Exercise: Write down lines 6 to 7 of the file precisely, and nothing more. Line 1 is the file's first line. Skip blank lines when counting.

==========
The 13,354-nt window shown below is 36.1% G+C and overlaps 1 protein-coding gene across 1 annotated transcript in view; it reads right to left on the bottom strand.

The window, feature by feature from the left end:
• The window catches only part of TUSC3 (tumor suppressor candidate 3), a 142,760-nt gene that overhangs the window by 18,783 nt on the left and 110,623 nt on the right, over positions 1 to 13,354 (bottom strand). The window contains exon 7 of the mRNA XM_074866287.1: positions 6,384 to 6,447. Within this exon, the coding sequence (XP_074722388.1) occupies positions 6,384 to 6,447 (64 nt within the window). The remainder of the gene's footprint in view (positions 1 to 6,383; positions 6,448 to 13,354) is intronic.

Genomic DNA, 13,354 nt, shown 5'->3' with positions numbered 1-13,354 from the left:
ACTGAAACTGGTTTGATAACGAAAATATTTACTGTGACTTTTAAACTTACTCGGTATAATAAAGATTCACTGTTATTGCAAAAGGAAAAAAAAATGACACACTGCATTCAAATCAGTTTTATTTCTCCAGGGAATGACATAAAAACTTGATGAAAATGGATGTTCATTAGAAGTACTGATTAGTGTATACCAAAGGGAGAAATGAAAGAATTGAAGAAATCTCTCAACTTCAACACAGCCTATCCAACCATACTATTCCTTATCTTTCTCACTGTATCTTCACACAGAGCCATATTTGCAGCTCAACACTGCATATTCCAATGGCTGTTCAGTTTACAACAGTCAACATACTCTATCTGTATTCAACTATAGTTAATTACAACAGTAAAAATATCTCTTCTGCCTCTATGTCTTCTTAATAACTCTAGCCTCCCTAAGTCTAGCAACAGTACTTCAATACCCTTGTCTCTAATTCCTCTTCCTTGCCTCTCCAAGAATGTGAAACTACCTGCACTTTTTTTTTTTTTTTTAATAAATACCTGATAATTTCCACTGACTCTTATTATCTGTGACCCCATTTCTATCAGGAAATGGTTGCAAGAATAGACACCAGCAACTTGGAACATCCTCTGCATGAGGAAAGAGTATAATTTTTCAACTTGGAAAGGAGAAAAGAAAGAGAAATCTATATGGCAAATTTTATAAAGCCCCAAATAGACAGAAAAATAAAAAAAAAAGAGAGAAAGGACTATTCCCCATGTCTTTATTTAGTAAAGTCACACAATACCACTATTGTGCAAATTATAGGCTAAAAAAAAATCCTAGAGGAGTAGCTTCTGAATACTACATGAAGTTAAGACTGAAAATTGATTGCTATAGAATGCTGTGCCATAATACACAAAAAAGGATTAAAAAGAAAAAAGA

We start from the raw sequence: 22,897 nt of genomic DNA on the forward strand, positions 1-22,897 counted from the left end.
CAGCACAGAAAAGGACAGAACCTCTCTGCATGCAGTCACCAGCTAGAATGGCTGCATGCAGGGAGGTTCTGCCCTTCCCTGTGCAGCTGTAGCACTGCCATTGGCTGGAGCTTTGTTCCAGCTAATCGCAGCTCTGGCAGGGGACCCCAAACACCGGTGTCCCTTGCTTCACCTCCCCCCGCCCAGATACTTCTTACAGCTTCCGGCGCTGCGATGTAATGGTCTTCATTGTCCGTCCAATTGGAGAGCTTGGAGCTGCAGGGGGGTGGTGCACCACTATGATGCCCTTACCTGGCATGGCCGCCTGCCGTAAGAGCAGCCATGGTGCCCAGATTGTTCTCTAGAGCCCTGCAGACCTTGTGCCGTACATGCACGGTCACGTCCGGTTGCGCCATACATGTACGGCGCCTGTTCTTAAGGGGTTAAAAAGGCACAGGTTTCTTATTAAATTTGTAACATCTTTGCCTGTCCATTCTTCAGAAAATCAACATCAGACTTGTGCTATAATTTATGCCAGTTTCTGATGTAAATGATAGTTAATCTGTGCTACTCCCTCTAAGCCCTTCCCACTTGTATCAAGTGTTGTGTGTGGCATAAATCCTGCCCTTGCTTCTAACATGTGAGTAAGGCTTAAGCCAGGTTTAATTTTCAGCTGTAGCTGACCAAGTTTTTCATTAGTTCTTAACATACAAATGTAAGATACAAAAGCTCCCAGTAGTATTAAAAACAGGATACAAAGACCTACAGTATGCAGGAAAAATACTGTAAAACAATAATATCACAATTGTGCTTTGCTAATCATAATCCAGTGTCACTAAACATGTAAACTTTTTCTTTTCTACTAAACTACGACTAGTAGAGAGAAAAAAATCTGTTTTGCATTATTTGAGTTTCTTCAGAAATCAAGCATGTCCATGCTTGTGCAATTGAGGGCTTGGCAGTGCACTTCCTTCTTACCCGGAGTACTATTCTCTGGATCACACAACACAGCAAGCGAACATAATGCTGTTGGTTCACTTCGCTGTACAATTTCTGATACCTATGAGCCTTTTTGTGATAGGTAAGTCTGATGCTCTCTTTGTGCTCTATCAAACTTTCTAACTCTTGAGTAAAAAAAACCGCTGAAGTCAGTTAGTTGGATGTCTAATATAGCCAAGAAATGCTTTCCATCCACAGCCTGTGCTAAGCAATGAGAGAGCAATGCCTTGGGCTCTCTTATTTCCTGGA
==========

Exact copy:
We start from the raw sequence: 22,897 nt of genomic DNA on the forward strand, positions 1-22,897 counted from the left end.
CAGCACAGAAAAGGACAGAACCTCTCTGCATGCAGTCACCAGCTAGAATGGCTGCATGCAGGGAGGTTCTGCCCTTCCCTGTGCAGCTGTAGCACTGCCATTGGCTGGAGCTTTGTTCCAGCTAATCGCAGCTCTGGCAGGGGACCCCAAACACCGGTGTCCCTTGCTTCACCTCCCCCCGCCCAGATACTTCTTACAGCTTCCGGCGCTGCGATGTAATGGTCTTCATTGTCCGTCCAATTGGAGAGCTTGGAGCTGCAGGGGGGTGGTGCACCACTATGATGCCCTTACCTGGCATGGCCGCCTGCCGTAAGAGCAGCCATGGTGCCCAGATTGTTCTCTAGAGCCCTGCAGACCTTGTGCCGTACATGCACGGTCACGTCCGGTTGCGCCATACATGTACGGCGCCTGTTCTTAAGGGGTTAAAAAGGCACAGGTTTCTTATTAAATTTGTAACATCTTTGCCTGTCCATTCTTCAGAAAATCAACATCAGACTTGTGCTATAATTTATGCCAGTTTCTGATGTAAATGATAGTTAATCTGTGCTACTCCCTCTAAGCCCTTCCCACTTGTATCAAGTGTTGTGTGTGGCATAAATCCTGCCCTTGCTTCTAACATGTGAGTAAGGCTTAAGCCAGGTTTAATTTTCAGCTGTAGCTGACCAAGTTTTTCATTAGTTCTTAACATACAAATGTAAGATACAAAAGCTCCCAGTAGTATTAAAAACAGGATACAAAGACCTACAGTATGCAGGAAAAATACTGTAAAACAATAATATCACAATTGTGCTTTGCTAATCATAATCCAGTGTCACTAAACATGTAAACTTTTTCTTTTCTACTAAACTACGACTAGTAGAGAGAAAAAAATCTGTTTTGCATTATTTGAGTTTCTTCAGAAATCAAGCATGTCCATGCTTGTGCAATTGAGGGCTTGGCAGTGCACTTCCTTCTTACCCGGAGTACTATTCTCTGGATCACACAACACAGCAAGCGAACATAATGCTGTTGGTTCACTTCGCTGTACAATTTCTGATACCTATGAGCCTTTTTGTGATAGGTAAGTCTGATGCTCTCTTTGTGCTCTATCAAACTTTCTAACTCTTGAGTAAAAAAAACCGCTGAAGTCAGTTAGTTGGATGTCTAATATAGCCAAGAAATGCTTTCCATCCACAGCCTGTGCTAAGCAATGAGAGAGCAATGCCTTGGGCTCTCTTATTTCCTGGA